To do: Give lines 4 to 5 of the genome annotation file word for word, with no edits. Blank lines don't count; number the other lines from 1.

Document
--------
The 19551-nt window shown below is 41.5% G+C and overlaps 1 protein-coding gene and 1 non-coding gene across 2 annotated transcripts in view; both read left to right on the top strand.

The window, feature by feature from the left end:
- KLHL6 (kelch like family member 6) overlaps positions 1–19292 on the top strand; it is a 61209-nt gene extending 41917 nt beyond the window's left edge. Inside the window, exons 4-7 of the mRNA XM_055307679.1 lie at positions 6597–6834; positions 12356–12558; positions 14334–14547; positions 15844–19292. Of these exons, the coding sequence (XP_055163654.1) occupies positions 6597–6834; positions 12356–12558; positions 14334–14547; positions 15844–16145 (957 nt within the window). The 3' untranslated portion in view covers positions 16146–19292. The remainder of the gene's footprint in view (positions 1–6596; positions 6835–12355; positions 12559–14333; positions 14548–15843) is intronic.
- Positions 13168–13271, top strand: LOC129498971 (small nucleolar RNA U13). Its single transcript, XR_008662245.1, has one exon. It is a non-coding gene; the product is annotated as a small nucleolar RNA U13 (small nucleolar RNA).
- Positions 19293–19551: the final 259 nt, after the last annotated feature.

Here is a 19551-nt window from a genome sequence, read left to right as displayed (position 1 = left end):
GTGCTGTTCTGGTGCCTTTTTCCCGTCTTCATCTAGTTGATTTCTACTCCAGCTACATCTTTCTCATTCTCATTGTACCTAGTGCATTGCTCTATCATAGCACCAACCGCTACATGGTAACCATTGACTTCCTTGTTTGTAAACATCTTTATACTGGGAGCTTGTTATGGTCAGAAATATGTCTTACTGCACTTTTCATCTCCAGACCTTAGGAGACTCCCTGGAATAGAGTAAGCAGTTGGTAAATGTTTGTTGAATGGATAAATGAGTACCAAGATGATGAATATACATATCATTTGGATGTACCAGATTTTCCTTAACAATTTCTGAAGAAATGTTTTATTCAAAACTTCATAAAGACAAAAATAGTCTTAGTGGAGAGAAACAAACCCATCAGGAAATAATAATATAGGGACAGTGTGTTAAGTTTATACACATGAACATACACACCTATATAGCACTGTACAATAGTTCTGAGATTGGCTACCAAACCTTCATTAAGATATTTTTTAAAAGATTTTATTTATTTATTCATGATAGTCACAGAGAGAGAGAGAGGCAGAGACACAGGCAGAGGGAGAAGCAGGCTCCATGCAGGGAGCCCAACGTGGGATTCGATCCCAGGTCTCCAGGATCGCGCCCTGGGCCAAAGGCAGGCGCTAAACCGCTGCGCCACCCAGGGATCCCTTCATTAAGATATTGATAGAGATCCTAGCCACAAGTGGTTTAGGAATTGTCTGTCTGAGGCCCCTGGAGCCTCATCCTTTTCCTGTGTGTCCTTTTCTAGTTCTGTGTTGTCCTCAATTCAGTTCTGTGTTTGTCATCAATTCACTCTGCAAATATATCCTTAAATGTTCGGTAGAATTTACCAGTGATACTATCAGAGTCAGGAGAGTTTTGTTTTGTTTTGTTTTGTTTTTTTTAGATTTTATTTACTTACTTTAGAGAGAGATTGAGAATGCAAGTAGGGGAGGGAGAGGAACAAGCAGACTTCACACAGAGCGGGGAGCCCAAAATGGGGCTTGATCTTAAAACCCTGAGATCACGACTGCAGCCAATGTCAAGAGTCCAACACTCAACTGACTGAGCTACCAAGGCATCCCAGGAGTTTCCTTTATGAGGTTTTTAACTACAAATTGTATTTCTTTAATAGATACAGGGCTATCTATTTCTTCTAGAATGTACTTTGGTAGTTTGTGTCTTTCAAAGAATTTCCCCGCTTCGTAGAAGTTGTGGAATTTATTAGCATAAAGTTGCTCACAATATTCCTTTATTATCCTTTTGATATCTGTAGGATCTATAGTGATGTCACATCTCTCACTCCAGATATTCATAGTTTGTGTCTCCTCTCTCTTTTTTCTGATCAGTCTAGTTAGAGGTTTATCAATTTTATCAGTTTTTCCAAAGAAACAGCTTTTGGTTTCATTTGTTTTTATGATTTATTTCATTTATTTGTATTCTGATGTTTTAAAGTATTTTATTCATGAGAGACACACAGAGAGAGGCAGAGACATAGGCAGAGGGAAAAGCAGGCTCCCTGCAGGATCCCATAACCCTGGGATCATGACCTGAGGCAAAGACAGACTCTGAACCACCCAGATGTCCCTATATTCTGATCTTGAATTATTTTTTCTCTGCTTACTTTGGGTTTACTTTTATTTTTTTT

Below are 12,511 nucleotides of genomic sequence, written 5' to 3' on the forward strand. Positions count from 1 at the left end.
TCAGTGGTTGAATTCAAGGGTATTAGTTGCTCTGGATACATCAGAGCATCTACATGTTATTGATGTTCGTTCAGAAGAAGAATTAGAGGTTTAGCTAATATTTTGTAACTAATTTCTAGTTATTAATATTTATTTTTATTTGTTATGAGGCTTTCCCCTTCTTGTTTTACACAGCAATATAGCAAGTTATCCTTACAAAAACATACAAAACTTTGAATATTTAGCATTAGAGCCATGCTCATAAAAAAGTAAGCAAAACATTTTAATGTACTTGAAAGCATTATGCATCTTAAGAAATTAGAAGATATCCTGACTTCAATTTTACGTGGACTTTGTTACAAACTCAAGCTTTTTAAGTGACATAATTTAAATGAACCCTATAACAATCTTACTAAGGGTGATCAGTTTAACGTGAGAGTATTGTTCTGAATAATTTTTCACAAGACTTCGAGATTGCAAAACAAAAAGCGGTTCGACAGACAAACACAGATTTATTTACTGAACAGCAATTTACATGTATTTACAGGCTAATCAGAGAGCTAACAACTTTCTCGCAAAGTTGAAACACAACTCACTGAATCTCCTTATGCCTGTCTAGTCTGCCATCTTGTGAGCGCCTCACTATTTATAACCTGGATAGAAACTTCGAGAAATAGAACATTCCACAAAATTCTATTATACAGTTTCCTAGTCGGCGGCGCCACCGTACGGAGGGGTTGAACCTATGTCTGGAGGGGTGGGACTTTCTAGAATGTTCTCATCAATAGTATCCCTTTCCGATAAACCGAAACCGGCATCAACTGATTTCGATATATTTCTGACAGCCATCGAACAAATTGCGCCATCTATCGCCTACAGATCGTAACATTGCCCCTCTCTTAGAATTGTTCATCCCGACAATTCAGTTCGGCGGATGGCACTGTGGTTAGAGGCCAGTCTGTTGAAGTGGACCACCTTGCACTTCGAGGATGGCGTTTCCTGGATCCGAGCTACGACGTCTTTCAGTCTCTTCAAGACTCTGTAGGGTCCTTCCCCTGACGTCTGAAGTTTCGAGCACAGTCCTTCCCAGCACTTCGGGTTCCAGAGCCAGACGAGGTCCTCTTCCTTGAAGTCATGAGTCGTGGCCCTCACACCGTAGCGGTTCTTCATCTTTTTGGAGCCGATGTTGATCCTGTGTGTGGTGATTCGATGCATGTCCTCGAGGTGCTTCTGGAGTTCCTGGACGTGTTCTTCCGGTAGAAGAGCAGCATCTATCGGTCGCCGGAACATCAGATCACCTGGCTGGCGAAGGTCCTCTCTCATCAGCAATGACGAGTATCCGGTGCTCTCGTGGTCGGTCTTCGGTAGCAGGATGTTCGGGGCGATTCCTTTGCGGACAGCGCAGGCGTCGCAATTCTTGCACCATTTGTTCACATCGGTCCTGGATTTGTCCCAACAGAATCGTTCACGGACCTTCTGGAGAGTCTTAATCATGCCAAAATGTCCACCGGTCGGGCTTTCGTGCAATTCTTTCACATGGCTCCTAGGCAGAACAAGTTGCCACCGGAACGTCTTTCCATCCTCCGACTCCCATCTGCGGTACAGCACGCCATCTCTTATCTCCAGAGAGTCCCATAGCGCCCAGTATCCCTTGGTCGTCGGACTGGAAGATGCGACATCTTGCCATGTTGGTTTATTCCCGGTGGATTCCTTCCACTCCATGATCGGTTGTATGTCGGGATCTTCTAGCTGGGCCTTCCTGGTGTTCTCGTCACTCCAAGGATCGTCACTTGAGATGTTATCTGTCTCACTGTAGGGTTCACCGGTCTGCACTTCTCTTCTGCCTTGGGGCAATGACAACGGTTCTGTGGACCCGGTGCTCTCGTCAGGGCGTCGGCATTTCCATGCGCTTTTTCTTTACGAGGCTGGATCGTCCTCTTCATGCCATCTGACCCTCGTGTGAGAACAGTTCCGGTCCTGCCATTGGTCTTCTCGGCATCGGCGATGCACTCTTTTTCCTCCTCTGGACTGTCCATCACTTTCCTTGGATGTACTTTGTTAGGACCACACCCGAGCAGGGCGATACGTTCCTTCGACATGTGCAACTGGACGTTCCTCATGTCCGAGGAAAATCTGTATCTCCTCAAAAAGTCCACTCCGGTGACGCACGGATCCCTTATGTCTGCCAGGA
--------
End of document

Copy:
- Positions 13168–13271, top strand: LOC129498971 (small nucleolar RNA U13). Its single transcript, XR_008662245.1, has one exon. It is a non-coding gene; the product is annotated as a small nucleolar RNA U13 (small nucleolar RNA).
- Positions 19293–19551: the final 259 nt, after the last annotated feature.